Appearing on Conan, Louis C.K. brilliantly deconstructs why he hates the technology surrounding us and why he won’t allow his kids to have smartphones – they become tools for avoiding sadness and loneliness, and thus a true understanding of the self:
Tag Archives | Meaning of Life
People who report leading happy but meaningless lives experience unhealthy genetic changes similar to those found in the chronically stressed. Via the Atlantic, Emily Esfahani Smith writes:
Many studies have noted the connection between a happy mind and a healthy body — the happier you are, the better health outcomes we seem to have.
But a new study, just published in the Proceedings of the National Academy of Sciences, challenges that picture. It specifically explored the difference between a meaningful life and a happy life, on the biological level.
Researchers Cole and Fredrickson found that people who are happy but have little to no sense of meaning in their lives have the same gene expression patterns as people who are responding to and enduring chronic adversity. That is, the bodies of these happy people are preparing them for bacterial threats by activating the pro-inflammatory response. Chronic inflammation is, of course, associated with major illnesses like heart disease and various cancers.
“What is the meaning of human life, or of organic life altogether? To answer this question at all implies a religion. Is there any sense then, you ask, in putting it? I answer, the man who regards his own life and that of his fellow-creatures as meaningless is not merely unfortunate but almost disqualified for life.”
So begins Albert Einstein’s The World As I See It, a collection of essays, articles and letters written between 1922 and 1934 focusing on the humane aspect of this scientific genius and revealing him as a man of compassion and wisdom all too aware of the pressing need for science to serve the well-being of humanity.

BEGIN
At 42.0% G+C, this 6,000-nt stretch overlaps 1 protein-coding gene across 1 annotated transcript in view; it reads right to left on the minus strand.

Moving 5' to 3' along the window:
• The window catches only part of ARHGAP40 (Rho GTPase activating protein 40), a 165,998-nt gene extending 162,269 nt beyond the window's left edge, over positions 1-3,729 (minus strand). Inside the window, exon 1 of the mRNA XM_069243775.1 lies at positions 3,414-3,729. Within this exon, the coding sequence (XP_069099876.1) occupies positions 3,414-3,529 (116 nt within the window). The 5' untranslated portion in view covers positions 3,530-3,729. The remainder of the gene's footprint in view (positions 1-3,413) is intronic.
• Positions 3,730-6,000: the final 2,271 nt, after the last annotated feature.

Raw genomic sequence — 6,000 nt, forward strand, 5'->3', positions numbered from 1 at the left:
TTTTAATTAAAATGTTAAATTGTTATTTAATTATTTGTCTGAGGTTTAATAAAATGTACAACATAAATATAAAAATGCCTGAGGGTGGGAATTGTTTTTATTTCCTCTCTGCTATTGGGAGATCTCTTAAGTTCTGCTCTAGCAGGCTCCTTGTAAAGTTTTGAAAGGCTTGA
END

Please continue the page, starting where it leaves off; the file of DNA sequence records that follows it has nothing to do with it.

There are countless documentaries and books discussing Einstein’s enduring legacy to modern science – few are unaware of his contributions to the field of theoretical physics: the general theory of relativity and the E = mc2 formula for mass-energy equivalence are perhaps universally known (if not necessarily understood).… Read the rest
Susie Steinert in the Guardian on the divide between the lives people should be living, and the lives they are living. A common theme: don’t become closed off emotionally in the name of routine or not making waves:
Bronnie Ware is an Australian nurse who spent several years working in palliative care, caring for patients in the last 12 weeks of their lives. She recorded their dying epiphanies in a blog called Inspiration and Chai.
Ware writes of the phenomenal clarity of vision that people gain at the end of their lives, and how we might learn from their wisdom. “When questioned about any regrets they had or anything they would do differently,” she says, “common themes surfaced again and again.” Here are the top five regrets of the dying, as witnessed by Ware:
1. I wish I’d had the courage to live a life true to myself, not the life others expected of me.